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Scaling Clean

Last week, we interviewed Belen Gallego, Founder & Director at CSP Today and PV Insider, in conjunction with the CSP Today 6th Concentrated Solar Thermal Power USA Conference she’s putting on in Las Vegas this Wednesday and Thursday (June 27-28). In addition, yesterday we published our interview with Frank “Tex” Wilkins, Executive Director of the Concentrating Solar Power Alliance (CSPA). This Wednesday, Wilkins will be speaking on a panel moderated by Fred Morse of Abengoa Solar, and including Tigercomm Vice President Mark Sokolove.

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The following interview is with Belen Gallego, Founder & Director at CSP Today and PV Insider.  Ms. Gallego is also in charge of CSP Today's range of conferences and trade shows, including the upcoming CSP Today 6th Concentrated Solar Thermal Power USA Conference, being held in Las Vegas beginning on June 27-28.  For a helpful discussion of CSP, see the National Renewable Energy Laboratory's page on this topic. Also, thanks very much to Belen Gallego for taking time out of preparing for the upcoming conference to provide thorough, detailed responses to our questions!

Scaling Green Question #1: What do you see as the main opportunities and challenges – economic, political, technological, etc. - facing solar power generally, and Concentrated Solar Power (CSP) specifically, in the United States?

Belen Gallego: In order for the CSP industry to further develop, we need to look at resolving a few challenges for sure. Economic challenges aren't a rare occurrence at the moment, unfortunately. In fact, they affect most industries, as they are to a very large extent due to the world financial and economic situation. CSP is a proven, bankable technology, and in normal circumstances  it would be possible to finance even large-scale projects.

The biggest technological challenge that we have right now is reducing costs. This is already well under way, as costs have dropped significantly over the past 6 years of plants in operation, although more remains to be done. We need to remember that the rate of cost reduction in CSP is very respectable compared to many other industries. If I remember correctly, 6 years ago we were talking about $4.50 per installed watt for PV and now we are at less than $1.00 per installed watt.  This leapfrog type of development does happen, but it needs time and critical mass. Keep in mind that the PV industry had a history of 20+ years before CSP!

The political challenge, which is also a NIMBY challenge, that we face is communication. Renewable energy appeals to the end consumer, as well as to governments, and that appeal makes sense, because to avoid climate change and an uncertain energy outlook, we must develop the right technologies. However, as a niche industry, I believe that CSP isn't doing all we can to communicate the immense value that CSP has for grid stability, for example. It is by communicating the inherent value added of CSP that the technology's full potential  and key role to play will be understood.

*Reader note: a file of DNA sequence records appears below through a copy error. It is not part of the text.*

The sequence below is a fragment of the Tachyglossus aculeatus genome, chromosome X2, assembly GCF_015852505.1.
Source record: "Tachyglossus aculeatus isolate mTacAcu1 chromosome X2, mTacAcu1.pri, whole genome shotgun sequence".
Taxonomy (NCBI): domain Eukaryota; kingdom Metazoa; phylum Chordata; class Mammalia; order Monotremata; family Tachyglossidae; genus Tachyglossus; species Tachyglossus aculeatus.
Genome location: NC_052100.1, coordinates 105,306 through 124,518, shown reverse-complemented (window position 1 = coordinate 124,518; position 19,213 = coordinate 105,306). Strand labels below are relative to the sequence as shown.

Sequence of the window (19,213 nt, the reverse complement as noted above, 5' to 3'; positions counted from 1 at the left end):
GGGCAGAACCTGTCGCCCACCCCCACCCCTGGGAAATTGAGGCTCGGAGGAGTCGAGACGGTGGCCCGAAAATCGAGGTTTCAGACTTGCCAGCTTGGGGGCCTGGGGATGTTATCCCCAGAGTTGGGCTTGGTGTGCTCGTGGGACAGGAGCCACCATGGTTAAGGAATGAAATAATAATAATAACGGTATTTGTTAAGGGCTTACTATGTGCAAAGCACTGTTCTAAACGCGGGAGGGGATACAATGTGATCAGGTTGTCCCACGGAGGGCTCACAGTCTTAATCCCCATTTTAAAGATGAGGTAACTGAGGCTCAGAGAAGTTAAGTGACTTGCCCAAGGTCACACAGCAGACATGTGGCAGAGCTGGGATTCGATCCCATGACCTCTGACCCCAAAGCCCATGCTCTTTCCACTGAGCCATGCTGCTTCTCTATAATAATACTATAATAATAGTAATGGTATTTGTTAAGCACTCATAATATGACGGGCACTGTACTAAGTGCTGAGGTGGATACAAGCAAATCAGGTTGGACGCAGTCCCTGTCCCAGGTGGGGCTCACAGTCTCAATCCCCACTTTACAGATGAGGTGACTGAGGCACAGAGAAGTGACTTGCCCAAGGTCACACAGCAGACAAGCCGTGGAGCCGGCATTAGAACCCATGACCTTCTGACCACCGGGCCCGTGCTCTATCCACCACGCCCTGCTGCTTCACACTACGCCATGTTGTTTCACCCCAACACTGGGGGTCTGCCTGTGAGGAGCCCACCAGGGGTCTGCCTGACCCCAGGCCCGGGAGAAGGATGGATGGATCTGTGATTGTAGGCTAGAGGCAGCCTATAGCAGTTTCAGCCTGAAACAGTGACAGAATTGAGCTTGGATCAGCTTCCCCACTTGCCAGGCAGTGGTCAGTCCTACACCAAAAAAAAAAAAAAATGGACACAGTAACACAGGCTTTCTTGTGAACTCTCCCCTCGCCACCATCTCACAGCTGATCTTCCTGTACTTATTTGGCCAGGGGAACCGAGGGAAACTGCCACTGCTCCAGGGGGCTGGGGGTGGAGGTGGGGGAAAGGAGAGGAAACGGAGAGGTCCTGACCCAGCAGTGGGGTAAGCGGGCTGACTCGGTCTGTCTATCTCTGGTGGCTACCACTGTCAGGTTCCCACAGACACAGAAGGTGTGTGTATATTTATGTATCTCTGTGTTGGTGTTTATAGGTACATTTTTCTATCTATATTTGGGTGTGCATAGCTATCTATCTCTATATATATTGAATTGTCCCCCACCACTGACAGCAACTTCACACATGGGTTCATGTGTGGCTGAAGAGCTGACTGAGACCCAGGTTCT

In the end, I feel that often the greatest challenge is to be patient. Infrastructure projects of this size and complexity take years to come to completion, and for the market to gain gravitas takes much longer. We have come a long way already, and sometimes we forget that the time scales involved makes it difficult as a speculative market. CSP development may be slower, but it is organic and sustainable.  You just can't compare the CSP industry with the dotcom boom; it doesn’t work like that.

Scaling Green Question #2: According to a recent article at CSP Today, “Growth in the Concentrated Solar Power (CSP) sector faltered last year as photovoltaic (PV) module prices dropped,” but in the long run “CSP’s ability to incorporate thermal storage and to supplement conventional power generation offers benefits beyond the value of the kilowatt-hours they generate.” How do you see this situation evolving in coming years, and specifically do you believe that CSP will gain on PV in terms of cost competitiveness in the near term?

Belen Gallego: When people ask me this question, I like to compare the Spanish and U.S. markets  because I feel that the Spain is a small case study of what will happen in a bigger market like the United States. In Spain, we have a very well-managed national grid, which is relatively modern.  We built in 2008-2009 over 4GW of PV, as well as over 21GW of wind capacity as of 2012. The renewable energy electricity production share hovers around 20%. However, what is not widely known is that at certain times of the year, sometimes in the right conditions the share of energy produced from renewables can reach as high as 50%. That amount of peak power is difficult for the grid to integrate, to the extent that plants sometimes need to be disconnected, meaning that the energy is lost because the grid can´t absorb it. It is only a matter of time until the United States has this kind of peak power integration problem, and CSP with storage can really help manage this issue.

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